All Is Lost: Man overboard, viewer underwhelmed

In these days where many cinematic works are driven by lengthy dialogues, action-heavy sequences and mind-blowing effects, director J.C. Chandor (Margin Call) strips away the excesses of filmmaking in his latest drama to give a stark portrayal of man’s will to survive.

Our man in the film (Robert Redford, Butch Cassidy and The Sundance Kid) runs into a series of unfortunate events at sea, which begins with a minor collision with a stray cargo container, and struggles to survive with limited resources.

But who is he? Our man hardly speaks, and we never knew his name, where he’s from, where he’s going, or why the heck he’s drifting on the Indian Ocean. An enigma that contributes intrigue to a rather straightforward plot, and though certain visual cues hint at his status in life, the absence of speech and lack of knowing makes it a little hard for one to establish emotional connection with the one and only character during the course of the film. We found ourselves gradually losing interest in what he is doing.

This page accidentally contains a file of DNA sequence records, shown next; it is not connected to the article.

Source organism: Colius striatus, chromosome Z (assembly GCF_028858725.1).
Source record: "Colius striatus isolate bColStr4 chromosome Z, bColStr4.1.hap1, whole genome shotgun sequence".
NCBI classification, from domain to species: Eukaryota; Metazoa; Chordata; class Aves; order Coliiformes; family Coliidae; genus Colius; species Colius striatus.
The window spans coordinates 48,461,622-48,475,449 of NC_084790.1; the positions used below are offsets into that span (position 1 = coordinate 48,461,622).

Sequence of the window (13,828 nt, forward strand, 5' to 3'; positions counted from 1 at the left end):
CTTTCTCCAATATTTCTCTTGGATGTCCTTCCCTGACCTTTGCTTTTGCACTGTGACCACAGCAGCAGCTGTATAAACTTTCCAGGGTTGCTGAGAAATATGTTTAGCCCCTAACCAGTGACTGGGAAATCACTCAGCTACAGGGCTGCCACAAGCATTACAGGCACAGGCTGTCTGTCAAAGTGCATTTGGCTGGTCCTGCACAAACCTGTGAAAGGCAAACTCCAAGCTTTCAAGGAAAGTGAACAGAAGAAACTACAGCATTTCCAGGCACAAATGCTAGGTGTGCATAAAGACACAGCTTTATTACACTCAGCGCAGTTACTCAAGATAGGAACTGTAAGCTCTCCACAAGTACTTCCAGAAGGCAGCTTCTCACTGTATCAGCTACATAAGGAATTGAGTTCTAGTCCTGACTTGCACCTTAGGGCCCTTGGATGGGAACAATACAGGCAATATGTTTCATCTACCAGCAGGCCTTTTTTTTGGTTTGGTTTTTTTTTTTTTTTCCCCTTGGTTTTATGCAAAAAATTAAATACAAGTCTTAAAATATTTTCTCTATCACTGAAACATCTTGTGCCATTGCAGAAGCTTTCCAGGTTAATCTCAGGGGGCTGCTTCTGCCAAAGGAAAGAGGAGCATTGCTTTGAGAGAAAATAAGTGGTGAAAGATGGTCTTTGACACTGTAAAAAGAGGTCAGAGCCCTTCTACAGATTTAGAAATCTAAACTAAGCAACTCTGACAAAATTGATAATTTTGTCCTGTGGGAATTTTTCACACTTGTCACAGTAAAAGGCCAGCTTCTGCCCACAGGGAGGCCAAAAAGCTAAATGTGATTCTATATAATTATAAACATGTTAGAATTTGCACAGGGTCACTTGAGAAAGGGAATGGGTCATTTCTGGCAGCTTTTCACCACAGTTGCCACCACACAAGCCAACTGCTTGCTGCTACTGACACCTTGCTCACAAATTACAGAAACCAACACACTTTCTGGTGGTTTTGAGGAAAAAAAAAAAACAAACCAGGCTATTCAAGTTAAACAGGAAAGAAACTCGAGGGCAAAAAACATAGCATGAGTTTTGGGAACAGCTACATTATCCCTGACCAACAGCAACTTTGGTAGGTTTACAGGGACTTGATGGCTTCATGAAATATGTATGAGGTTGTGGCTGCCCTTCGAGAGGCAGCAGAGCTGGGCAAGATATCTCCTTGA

Granted there are a few thrilling waterlogged escapades, admirable moments of resource, sufficient acting chops and beautiful underwater shots, but sadly these aren’t enough to sustain our interest. Perhaps we’ve grown accustomed to the more blockbuster-y entertainment on screen like Cast Away and Captain Phillips. There may be more to the film than we realize, but you have to be into it to fish it out. On the surface though, watching a single man think of how to stay afloat for a good two hours can be a little stale.

All Is Lost opens in cinemas islandwide on Feb 20, 2014. Book your tickets at Shaw Theatres.

Trailer for All Is Lost